The amount of medicine that you take depends on the strength of the medicine. Also, the number of doses you take each day, the time allowed between doses, and the length of time you take the medicine depend on the medical problem for which you are using the medicine.
- For nasal dosage form (spray):
- For postmenopausal osteoporosis:
- Adults—200 International Units (IU) or 1 spray into one nostril per day. It is best to change which nostril you use each day. As an example, you should spray into the left side on the first day, then into the right side on the second day, and back to the left side on the third day.
- Children—Use and dose must be determined by your doctor.
- For postmenopausal osteoporosis:
If you miss a dose of calcitonin, take it as soon as possible. However, if it is almost time for your next dose, skip the missed dose and go back to your regular dosing schedule. Do not double doses.
Keep out of the reach of children.
Do not keep outdated medicine or medicine no longer needed.
Ask your healthcare professional how you should dispose of any medicine you do not use.
Store the unopened bottle in the refrigerator. Do not freeze. You may store the opened bottle in an upright position at room temperature, away from heat and direct light. An opened bottle of Miacalcin® can be stored for up to 35 days, and an opened bottle of Fortical® can be stored for up to 30 days. Throw away any unused medicine after 30 or 35 days based on the brand you are using.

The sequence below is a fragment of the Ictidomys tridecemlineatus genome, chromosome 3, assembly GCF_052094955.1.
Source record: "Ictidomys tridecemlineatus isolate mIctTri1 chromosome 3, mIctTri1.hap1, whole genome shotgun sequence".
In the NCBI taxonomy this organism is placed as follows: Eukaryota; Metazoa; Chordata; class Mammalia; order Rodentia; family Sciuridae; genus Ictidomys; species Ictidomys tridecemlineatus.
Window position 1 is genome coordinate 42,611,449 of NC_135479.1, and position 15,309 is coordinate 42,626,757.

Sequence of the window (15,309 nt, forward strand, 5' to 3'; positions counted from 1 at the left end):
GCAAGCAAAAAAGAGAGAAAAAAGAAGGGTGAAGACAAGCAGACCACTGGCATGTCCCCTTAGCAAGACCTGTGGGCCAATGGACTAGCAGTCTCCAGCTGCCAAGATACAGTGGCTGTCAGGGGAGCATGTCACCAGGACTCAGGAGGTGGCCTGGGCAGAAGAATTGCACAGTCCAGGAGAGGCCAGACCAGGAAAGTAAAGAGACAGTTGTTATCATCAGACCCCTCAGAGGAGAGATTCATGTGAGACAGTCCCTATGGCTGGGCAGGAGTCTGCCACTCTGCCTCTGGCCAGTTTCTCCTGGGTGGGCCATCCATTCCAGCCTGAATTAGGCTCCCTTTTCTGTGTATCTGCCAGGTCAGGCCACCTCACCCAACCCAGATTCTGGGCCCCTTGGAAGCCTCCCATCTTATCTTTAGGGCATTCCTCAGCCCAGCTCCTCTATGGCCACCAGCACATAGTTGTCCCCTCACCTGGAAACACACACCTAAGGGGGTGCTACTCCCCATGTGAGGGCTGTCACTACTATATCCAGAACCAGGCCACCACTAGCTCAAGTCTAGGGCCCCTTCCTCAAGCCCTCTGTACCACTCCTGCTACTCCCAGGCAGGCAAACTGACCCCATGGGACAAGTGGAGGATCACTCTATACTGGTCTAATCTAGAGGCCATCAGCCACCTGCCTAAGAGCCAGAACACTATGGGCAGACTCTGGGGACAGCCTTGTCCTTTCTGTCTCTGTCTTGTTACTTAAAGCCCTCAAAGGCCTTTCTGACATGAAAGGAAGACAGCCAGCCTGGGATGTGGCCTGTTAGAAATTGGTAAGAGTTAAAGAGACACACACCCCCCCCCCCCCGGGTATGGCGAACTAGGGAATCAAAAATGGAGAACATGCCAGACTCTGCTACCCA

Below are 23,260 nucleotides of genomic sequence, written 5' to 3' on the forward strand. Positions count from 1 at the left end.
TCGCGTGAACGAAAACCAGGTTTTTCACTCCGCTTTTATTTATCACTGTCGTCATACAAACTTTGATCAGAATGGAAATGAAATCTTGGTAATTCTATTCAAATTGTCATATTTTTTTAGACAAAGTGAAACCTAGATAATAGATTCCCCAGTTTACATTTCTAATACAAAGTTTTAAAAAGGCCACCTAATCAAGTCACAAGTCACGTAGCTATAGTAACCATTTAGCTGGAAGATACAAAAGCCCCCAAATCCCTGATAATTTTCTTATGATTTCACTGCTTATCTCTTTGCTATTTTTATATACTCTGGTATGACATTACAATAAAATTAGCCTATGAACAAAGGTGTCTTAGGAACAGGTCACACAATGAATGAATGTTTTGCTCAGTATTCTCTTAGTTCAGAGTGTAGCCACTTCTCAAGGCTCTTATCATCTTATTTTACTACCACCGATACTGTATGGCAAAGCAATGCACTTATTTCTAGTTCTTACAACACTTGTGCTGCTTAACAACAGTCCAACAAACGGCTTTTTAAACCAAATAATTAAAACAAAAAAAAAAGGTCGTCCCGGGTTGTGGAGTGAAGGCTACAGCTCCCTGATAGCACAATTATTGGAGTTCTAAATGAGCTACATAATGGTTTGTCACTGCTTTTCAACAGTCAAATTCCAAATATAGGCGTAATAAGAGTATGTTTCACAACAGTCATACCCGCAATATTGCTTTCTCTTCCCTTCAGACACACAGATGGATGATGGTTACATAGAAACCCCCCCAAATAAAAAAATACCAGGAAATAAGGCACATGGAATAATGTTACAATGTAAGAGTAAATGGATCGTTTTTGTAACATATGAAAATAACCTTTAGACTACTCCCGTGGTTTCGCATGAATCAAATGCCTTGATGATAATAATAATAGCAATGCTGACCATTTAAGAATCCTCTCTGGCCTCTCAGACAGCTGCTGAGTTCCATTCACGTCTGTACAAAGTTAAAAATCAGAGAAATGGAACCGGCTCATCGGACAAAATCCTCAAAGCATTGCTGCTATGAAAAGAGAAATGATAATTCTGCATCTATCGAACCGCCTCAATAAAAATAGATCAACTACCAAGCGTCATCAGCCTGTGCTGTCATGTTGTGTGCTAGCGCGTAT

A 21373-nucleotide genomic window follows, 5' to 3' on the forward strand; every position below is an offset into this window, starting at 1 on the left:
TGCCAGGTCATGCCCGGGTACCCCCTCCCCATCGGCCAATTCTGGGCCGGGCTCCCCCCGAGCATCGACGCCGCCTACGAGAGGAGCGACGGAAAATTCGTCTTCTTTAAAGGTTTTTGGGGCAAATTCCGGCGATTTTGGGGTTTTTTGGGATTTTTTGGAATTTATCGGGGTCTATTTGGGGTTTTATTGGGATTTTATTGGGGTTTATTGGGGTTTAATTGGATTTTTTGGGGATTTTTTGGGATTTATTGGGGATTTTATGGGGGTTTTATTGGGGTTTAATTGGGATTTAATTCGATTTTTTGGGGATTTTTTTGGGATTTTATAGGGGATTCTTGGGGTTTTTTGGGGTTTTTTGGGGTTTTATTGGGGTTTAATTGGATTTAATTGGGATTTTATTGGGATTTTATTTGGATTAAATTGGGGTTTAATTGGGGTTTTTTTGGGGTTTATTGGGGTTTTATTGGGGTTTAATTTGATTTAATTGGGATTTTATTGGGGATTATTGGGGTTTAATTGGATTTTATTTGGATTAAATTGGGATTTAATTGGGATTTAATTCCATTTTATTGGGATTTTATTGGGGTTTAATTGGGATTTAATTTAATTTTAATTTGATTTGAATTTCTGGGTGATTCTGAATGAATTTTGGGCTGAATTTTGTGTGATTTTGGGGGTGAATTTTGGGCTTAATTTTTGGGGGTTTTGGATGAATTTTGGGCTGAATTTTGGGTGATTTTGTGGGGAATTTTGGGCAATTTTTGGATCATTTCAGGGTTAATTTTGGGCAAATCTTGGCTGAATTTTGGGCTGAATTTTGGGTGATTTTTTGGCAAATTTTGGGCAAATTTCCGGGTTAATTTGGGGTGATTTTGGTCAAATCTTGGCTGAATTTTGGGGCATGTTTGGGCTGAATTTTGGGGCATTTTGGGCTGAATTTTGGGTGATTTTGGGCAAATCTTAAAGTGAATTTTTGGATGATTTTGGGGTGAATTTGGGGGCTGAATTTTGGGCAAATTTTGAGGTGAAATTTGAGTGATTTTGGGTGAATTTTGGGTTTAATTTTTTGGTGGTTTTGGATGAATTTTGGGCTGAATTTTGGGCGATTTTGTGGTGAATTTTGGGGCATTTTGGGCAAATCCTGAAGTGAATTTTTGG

Precautions while using calcitonin
It is very important that your doctor check your progress at regular visits to make sure that calcitonin is working properly. Blood and urine tests may be needed to check for unwanted effects. Your doctor may also want to check your nose before and during treatment with calcitonin.
Your doctor might give you an allergy skin test to see if you are allergic to calcitonin before using calcitonin.
Calcitonin may cause serious allergic reactions, including anaphylaxis. Anaphylaxis can be life-threatening and requires immediate medical attention. The most serious signs of this reaction are rash, itching, hoarseness, trouble breathing, trouble swallowing, or any swelling of your hands, face, or mouth while you are using calcitonin. If these side effects occur, get emergency help at once.
Calcitonin can lower your calcium levels in the blood (hypocalcemia). Check with your doctor right away if you have abdominal or stomach cramps, confusion, convulsions, difficulty breathing, mood or mental changes, muscle cramps in hands, arms, feet, legs, or face, or numbness and tingling around the mouth, fingertips, or feet.
Calcitonin may cause irritation in the nose that can be painful and serious. Check with your doctor right away if you have more than one of the following symptoms: sneezing, runny or stuffy nose, shortness of breath, troubled breathing, or heavy nosebleeds.
Calcitonin may increase your risk of having cancer. Talk to your doctor if you have concerns about this risk.